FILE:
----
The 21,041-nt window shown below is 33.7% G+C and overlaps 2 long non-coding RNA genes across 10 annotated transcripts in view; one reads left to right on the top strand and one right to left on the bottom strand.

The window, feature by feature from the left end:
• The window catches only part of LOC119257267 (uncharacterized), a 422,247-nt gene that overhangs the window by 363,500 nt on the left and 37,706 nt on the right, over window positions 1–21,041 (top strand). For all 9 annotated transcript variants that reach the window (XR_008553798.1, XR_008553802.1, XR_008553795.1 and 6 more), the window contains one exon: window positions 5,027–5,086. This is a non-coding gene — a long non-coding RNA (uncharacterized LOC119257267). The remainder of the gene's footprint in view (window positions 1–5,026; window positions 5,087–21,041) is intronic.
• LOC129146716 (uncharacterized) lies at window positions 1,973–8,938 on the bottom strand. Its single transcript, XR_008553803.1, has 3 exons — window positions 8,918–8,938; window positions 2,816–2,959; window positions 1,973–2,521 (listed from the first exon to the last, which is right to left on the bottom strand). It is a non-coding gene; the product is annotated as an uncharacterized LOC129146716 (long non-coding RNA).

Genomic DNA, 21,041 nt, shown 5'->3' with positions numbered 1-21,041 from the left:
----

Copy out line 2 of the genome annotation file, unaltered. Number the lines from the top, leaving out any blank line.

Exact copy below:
The window, feature by feature from the left end: